If you don't do anything than traditional copyright controls and sales law will apply.
Most games do operate on a license agreement. I've never heard of Hotline Miami, but when I look at it on gog it includes EULA.text. I assume that similar fine print exists in the other titles as well.
Under traditional sales doctrine the seller has a number legal requirements, such as that the product be reasonably free of defects, that it is fit for the purpose it was designed for, that it is not unreasonably dangerous, and so on.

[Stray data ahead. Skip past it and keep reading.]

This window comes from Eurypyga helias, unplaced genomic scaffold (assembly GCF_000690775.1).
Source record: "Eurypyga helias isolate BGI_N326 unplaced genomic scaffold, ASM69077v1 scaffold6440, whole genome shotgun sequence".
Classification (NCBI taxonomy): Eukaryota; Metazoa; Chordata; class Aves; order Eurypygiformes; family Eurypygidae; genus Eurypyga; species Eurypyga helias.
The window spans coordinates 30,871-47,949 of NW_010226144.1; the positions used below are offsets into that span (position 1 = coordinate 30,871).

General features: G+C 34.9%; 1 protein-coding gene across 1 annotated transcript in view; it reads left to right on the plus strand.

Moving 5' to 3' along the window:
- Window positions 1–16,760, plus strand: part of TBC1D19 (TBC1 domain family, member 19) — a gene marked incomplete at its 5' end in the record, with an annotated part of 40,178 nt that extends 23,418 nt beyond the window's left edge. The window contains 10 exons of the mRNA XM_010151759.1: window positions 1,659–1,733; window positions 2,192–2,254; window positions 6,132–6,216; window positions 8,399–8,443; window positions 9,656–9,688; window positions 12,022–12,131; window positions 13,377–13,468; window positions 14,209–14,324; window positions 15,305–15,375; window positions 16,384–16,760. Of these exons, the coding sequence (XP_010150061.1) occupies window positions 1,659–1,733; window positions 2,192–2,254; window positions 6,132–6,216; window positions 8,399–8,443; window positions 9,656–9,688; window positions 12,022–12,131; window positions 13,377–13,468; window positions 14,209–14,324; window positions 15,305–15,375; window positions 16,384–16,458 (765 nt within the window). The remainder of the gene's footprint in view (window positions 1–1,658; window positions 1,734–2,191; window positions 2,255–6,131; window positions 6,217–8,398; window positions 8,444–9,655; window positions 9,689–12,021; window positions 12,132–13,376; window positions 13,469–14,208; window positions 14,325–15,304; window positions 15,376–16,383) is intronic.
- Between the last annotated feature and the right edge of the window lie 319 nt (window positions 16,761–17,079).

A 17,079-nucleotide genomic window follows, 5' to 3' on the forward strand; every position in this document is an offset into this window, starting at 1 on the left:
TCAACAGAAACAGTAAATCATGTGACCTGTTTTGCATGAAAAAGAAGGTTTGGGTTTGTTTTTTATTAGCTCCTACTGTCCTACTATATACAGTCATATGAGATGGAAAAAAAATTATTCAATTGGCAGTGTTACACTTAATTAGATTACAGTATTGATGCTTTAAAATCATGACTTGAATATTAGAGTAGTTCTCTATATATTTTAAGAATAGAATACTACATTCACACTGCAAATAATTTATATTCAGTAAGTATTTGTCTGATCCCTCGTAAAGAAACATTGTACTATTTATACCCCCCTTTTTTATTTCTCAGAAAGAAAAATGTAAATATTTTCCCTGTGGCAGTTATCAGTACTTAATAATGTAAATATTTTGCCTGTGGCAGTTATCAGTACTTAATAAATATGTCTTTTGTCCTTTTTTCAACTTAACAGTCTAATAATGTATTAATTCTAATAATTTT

Imagine: If the game crashes one it could be grounds for lawsuit. If the game harms your computer it could be grounds for a lawsuit. If the game does not satisfy the statements in the ads about it being fun, it could be grounds for a lawsuit. The lawsuits are unlikely, but you don't want to pay for even a single one of them.
A license agreement moves it away from traditional sale law and moves it into a contract.
Most license agreements disclaim all implied warranties such as fitness and merchantability, and do their best to limit the damage a potential disgruntled customer could cause.
Before you release your game you really should talk to a business lawyer to make sure you have done all you need to do. The $150-$300 up front in legal costs can be far less than the many thousands of dollars (or even hundreds of thousands of dollars) for making a serious business error.